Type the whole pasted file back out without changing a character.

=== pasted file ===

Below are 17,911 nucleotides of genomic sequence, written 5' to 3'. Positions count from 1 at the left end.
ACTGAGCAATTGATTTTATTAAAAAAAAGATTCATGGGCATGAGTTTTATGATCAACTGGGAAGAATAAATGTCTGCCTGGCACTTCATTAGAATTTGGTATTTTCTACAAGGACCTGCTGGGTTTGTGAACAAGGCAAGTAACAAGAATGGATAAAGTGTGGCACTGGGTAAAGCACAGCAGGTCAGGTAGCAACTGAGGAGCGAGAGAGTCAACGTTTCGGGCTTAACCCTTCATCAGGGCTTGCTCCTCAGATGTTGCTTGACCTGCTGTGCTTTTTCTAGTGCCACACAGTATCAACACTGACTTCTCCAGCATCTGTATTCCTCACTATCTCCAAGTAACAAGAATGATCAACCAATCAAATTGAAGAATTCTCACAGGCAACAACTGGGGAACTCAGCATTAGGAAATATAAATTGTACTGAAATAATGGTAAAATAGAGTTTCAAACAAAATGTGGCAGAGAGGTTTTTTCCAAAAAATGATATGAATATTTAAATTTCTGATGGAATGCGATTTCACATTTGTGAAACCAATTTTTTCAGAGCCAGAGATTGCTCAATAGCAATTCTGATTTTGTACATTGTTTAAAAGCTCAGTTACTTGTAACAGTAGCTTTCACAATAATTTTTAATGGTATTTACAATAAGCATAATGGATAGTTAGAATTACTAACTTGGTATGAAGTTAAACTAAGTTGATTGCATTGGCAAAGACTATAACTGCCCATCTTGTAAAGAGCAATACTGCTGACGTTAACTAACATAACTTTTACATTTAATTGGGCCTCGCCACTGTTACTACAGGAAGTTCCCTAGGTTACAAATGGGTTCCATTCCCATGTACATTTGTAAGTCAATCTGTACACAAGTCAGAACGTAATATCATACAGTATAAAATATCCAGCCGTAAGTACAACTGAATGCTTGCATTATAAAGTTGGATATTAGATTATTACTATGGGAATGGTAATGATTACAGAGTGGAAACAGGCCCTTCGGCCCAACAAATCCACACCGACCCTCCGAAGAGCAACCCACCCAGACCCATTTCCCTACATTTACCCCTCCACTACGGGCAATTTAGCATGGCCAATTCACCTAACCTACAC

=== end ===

Below are 17,911 nucleotides of genomic sequence, written 5' to 3'. Positions count from 1 at the left end.
ACTGAGCAATTGATTTTATTAAAAAAAAGATTCATGGGCATGAGTTTTATGATCAACTGGGAAGAATAAATGTCTGCCTGGCACTTCATTAGAATTTGGTATTTTCTACAAGGACCTGCTGGGTTTGTGAACAAGGCAAGTAACAAGAATGGATAAAGTGTGGCACTGGGTAAAGCACAGCAGGTCAGGTAGCAACTGAGGAGCGAGAGAGTCAACGTTTCGGGCTTAACCCTTCATCAGGGCTTGCTCCTCAGATGTTGCTTGACCTGCTGTGCTTTTTCTAGTGCCACACAGTATCAACACTGACTTCTCCAGCATCTGTATTCCTCACTATCTCCAAGTAACAAGAATGATCAACCAATCAAATTGAAGAATTCTCACAGGCAACAACTGGGGAACTCAGCATTAGGAAATATAAATTGTACTGAAATAATGGTAAAATAGAGTTTCAAACAAAATGTGGCAGAGAGGTTTTTTCCAAAAAATGATATGAATATTTAAATTTCTGATGGAATGCGATTTCACATTTGTGAAACCAATTTTTTCAGAGCCAGAGATTGCTCAATAGCAATTCTGATTTTGTACATTGTTTAAAAGCTCAGTTACTTGTAACAGTAGCTTTCACAATAATTTTTAATGGTATTTACAATAAGCATAATGGATAGTTAGAATTACTAACTTGGTATGAAGTTAAACTAAGTTGATTGCATTGGCAAAGACTATAACTGCCCATCTTGTAAAGAGCAATACTGCTGACGTTAACTAACATAACTTTTACATTTAATTGGGCCTCGCCACTGTTACTACAGGAAGTTCCCTAGGTTACAAATGGGTTCCATTCCCATGTACATTTGTAAGTCAATCTGTACACAAGTCAGAACGTAATATCATACAGTATAAAATATCCAGCCGTAAGTACAACTGAATGCTTGCATTATAAAGTTGGATATTAGATTATTACTATGGGAATGGTAATGATTACAGAGTGGAAACAGGCCCTTCGGCCCAACAAATCCACACCGACCCTCCGAAGAGCAACCCACCCAGACCCATTTCCCTACATTTACCCCTCCACTACGGGCAATTTAGCATGGCCAATTCACCTAACCTACAC